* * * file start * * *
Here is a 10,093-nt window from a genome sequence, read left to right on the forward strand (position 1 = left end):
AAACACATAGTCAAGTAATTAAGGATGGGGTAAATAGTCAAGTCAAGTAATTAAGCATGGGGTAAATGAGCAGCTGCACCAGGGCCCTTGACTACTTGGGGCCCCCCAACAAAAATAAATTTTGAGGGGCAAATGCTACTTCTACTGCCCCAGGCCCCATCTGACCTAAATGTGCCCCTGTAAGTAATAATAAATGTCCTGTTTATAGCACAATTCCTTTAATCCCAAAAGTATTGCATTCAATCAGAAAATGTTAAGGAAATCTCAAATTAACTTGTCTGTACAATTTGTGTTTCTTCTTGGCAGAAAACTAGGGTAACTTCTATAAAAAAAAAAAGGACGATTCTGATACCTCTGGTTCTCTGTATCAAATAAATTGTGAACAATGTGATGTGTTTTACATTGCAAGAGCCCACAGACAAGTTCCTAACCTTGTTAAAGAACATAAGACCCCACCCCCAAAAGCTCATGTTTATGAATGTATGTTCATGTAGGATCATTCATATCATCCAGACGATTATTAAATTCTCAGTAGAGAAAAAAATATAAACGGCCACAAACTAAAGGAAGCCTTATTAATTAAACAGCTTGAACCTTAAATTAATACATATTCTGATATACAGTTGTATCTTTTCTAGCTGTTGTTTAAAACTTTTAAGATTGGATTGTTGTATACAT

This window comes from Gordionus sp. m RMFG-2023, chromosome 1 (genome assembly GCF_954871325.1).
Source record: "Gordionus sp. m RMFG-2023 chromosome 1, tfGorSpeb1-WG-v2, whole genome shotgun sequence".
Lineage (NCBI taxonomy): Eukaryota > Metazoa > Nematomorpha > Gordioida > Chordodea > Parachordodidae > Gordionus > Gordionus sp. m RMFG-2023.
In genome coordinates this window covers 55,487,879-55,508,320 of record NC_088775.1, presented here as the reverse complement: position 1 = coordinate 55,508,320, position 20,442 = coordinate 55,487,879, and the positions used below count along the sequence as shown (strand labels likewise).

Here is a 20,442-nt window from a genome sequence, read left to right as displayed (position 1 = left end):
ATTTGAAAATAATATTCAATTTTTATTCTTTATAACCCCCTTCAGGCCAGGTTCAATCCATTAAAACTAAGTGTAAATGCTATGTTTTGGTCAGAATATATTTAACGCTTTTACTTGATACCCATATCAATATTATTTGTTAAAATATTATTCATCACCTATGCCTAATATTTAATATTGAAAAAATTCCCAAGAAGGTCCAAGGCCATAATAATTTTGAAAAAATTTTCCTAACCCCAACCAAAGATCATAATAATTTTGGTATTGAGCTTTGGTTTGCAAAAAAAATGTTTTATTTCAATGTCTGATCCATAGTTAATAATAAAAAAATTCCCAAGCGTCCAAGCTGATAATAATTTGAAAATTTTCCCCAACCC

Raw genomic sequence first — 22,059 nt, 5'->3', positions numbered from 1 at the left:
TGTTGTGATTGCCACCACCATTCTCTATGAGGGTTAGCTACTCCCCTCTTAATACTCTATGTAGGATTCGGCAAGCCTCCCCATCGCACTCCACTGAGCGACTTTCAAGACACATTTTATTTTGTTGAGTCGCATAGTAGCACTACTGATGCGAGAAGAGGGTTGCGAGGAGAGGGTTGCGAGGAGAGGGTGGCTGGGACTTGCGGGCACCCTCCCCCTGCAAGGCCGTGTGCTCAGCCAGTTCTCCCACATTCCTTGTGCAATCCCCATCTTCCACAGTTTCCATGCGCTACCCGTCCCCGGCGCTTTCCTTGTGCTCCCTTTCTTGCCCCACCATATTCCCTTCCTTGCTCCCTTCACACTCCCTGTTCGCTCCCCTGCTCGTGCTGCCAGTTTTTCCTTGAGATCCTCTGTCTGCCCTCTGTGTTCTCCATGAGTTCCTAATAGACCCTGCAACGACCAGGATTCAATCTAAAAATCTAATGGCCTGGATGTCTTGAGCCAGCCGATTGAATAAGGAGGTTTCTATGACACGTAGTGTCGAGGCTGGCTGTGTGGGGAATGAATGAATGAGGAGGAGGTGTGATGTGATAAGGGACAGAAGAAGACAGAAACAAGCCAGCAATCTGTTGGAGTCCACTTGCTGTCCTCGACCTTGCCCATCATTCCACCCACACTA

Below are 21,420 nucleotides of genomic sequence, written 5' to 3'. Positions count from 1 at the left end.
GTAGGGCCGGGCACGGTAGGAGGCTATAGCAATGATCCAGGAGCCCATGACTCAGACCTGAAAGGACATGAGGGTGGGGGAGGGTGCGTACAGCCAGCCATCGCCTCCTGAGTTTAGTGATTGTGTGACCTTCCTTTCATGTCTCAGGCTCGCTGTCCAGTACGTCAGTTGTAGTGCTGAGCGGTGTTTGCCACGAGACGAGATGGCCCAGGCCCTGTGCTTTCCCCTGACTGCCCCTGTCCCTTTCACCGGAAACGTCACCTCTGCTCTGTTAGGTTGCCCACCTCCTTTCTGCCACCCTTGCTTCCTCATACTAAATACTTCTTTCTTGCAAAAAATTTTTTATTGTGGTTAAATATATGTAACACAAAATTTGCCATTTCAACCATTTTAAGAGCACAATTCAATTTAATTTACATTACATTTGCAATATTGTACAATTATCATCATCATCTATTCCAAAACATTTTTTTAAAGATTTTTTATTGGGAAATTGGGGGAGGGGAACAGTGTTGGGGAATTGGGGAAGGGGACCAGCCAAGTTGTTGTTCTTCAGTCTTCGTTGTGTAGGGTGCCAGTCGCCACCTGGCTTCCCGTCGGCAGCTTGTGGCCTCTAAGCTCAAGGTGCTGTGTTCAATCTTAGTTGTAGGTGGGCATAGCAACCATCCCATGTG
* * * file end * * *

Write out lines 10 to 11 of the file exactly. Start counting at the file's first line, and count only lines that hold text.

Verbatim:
TGTTGTGATTGCCACCACCATTCTCTATGAGGGTTAGCTACTCCCCTCTTAATACTCTATGTAGGATTCGGCAAGCCTCCCCATCGCACTCCACTGAGCGACTTTCAAGACACATTTTATTTTGTTGAGTCGCATAGTAGCACTACTGATGCGAGAAGAGGGTTGCGAGGAGAGGGTTGCGAGGAGAGGGTGGCTGGGACTTGCGGGCACCCTCCCCCTGCAAGGCCGTGTGCTCAGCCAGTTCTCCCACATTCCTTGTGCAATCCCCATCTTCCACAGTTTCCATGCGCTACCCGTCCCCGGCGCTTTCCTTGTGCTCCCTTTCTTGCCCCACCATATTCCCTTCCTTGCTCCCTTCACACTCCCTGTTCGCTCCCCTGCTCGTGCTGCCAGTTTTTCCTTGAGATCCTCTGTCTGCCCTCTGTGTTCTCCATGAGTTCCTAATAGACCCTGCAACGACCAGGATTCAATCTAAAAATCTAATGGCCTGGATGTCTTGAGCCAGCCGATTGAATAAGGAGGTTTCTATGACACGTAGTGTCGAGGCTGGCTGTGTGGGGAATGAATGAATGAGGAGGAGGTGTGATGTGATAAGGGACAGAAGAAGACAGAAACAAGCCAGCAATCTGTTGGAGTCCACTTGCTGTCCTCGACCTTGCCCATCATTCCACCCACACTA

Below are 21,420 nucleotides of genomic sequence, written 5' to 3'. Positions count from 1 at the left end.